It appears there is growing buy-in to the belief that the best way to improve the Valley’s economy and quality of life is by putting more emphasis on education.
We say this because many of the Valley’s largest school districts are showing improved high school graduation rates, according to figures released Tuesday by the California Department of Education.
Better graduation rates mean that more students will go on to college or enter the work force. Higher graduation rates also mean that fewer teens and young adults will end up on the streets or wind up behind bars.
According to the National Dropout Prevention Center at Clemson University:
• High school dropouts are four times as likely to be unemployed as those who have completed four or more years of college.
• High school graduates earn $143 more per week than high school dropouts, and college graduates earn $336 more per week than high school graduates.
• And about 75% of U.S. state prison inmates, almost 59% of federal inmates and 69% of local jail inmates did not complete high school.
It is encouraging that many Valley high school districts are out-performing the statewide graduation rate, which inched up from 80.4% for the 2012-13 school year to 80.8% for the last school year.
Visalia Unified, for example, graduated 92% of its students — an increase of 3.7 percentage points, which is difficult to accomplish. Madera Unified improved from 83.4% to 86.9%.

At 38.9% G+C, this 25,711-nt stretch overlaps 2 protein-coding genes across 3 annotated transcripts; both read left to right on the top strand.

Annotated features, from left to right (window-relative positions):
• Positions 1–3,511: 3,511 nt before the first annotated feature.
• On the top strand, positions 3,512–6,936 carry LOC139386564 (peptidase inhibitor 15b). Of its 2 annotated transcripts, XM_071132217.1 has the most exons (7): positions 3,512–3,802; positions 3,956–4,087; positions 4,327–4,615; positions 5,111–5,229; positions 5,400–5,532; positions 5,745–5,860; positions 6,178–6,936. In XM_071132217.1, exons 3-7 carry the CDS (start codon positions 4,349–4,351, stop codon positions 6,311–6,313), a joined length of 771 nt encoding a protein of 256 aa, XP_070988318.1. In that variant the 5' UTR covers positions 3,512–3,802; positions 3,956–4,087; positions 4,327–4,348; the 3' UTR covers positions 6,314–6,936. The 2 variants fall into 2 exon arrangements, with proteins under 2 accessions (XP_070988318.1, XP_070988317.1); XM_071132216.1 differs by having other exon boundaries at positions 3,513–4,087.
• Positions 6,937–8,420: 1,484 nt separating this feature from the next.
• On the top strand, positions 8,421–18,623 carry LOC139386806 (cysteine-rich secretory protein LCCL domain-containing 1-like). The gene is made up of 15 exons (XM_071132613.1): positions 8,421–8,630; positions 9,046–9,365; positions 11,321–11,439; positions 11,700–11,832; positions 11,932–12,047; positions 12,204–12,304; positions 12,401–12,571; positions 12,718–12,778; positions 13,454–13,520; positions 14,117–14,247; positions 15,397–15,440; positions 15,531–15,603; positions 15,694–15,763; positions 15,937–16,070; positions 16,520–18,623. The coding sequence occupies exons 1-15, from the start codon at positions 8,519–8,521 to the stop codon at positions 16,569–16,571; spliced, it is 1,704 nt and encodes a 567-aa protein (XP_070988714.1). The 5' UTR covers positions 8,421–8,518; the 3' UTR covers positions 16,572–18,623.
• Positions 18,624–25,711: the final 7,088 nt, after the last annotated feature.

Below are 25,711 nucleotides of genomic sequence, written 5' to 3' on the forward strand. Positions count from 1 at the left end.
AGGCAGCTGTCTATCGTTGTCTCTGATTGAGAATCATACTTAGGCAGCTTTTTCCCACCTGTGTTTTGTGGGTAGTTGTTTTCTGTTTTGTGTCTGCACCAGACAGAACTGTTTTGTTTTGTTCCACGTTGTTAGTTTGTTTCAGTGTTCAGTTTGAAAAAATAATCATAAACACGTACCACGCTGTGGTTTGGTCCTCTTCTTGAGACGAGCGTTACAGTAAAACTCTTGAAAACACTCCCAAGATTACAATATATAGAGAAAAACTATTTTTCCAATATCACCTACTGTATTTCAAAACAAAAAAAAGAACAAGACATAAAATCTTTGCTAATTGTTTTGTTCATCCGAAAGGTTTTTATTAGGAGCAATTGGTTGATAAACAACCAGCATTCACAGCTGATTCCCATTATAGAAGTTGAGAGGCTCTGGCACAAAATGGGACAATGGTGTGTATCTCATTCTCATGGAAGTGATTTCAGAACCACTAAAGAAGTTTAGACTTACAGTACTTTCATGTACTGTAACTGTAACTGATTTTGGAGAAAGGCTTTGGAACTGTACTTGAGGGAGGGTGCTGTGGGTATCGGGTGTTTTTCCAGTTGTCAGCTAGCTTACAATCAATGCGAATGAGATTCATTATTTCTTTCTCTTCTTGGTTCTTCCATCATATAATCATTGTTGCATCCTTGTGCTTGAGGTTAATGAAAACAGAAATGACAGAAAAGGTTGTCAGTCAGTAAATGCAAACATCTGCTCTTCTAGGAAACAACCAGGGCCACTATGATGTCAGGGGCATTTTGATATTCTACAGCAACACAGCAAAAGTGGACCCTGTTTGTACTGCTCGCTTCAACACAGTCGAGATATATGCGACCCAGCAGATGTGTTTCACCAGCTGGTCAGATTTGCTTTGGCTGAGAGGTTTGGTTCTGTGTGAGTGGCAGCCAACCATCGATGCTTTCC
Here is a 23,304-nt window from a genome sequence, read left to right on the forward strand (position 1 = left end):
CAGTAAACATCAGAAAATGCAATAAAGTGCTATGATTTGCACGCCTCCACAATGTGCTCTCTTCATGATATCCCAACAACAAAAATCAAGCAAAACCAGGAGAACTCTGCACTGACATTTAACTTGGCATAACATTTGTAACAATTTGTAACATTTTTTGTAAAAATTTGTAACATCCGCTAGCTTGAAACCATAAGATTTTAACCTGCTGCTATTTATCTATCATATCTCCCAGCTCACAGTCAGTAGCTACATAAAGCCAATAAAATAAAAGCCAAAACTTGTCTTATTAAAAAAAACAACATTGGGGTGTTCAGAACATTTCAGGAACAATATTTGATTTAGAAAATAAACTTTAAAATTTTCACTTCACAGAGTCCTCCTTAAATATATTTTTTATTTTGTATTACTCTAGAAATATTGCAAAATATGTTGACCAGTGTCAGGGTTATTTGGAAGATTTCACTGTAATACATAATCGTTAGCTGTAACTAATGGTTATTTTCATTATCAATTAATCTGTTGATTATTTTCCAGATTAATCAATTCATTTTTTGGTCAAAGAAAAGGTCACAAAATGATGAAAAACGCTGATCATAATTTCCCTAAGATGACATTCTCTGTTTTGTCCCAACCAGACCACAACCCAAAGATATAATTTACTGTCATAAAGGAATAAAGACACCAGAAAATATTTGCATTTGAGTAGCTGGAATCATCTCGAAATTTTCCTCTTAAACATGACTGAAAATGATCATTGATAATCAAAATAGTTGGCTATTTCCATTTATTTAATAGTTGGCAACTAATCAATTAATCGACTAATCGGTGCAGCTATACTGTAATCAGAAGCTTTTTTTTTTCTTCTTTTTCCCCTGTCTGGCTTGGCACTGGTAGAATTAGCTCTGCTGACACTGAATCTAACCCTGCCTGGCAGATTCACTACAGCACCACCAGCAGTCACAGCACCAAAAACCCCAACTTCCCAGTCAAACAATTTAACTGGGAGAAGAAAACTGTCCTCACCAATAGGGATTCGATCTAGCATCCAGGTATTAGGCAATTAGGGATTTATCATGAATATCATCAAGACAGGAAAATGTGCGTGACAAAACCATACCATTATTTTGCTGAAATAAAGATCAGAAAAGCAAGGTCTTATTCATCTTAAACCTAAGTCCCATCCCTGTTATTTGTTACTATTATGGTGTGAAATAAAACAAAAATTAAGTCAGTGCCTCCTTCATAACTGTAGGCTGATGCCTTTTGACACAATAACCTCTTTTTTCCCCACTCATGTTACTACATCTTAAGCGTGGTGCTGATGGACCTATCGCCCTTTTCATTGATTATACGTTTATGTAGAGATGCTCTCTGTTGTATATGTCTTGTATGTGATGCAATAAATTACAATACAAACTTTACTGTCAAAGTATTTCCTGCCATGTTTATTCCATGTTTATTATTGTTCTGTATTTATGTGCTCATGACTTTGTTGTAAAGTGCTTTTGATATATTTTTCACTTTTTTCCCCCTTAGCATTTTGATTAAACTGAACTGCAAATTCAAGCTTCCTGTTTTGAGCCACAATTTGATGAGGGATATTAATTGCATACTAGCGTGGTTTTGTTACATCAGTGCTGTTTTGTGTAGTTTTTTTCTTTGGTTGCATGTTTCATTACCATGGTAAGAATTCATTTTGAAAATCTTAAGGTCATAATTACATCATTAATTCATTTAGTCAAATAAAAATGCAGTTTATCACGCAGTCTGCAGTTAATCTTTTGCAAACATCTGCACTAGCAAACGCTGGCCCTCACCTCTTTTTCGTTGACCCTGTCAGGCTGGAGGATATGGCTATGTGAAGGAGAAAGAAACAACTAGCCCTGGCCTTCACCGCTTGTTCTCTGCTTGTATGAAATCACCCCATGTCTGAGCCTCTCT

Fresno Unified, which is the Valley’s largest school district, is continuing a turnaround that is vital to the city and the region. Its graduation rate of 79.3% is finally nearing the state average after a leap of 3.1 percentage points in 2013-14.
What is triggering these success stories?
More state funding, passage of bond measures by local voters, classroom innovation, growing parental involvement, more district alliances with their communities, a focus on identifying challenges that cause students to quit school, and using online courses to stay on track or make up ground.
There’s also this: Committed teachers bringing their best to the classroom every day and then bringing out the best in their students.
“The overriding theme is, we’re developing this sense that we don’t give up on kids,” Visalia Unified Superintendent Craig Wheaton told The Bee’s Hannah Furfaro.
The latest graduation numbers offer optimism for the Valley’s future. Our best path to success is developing human capital. By investing in and nurturing our young ones, we are making the Valley more competitive in what has become a worldwide economy.
Today, we toast the accomplishments of Valley educators and students — and we anticipate a time when the Valley is America’s leading educational region.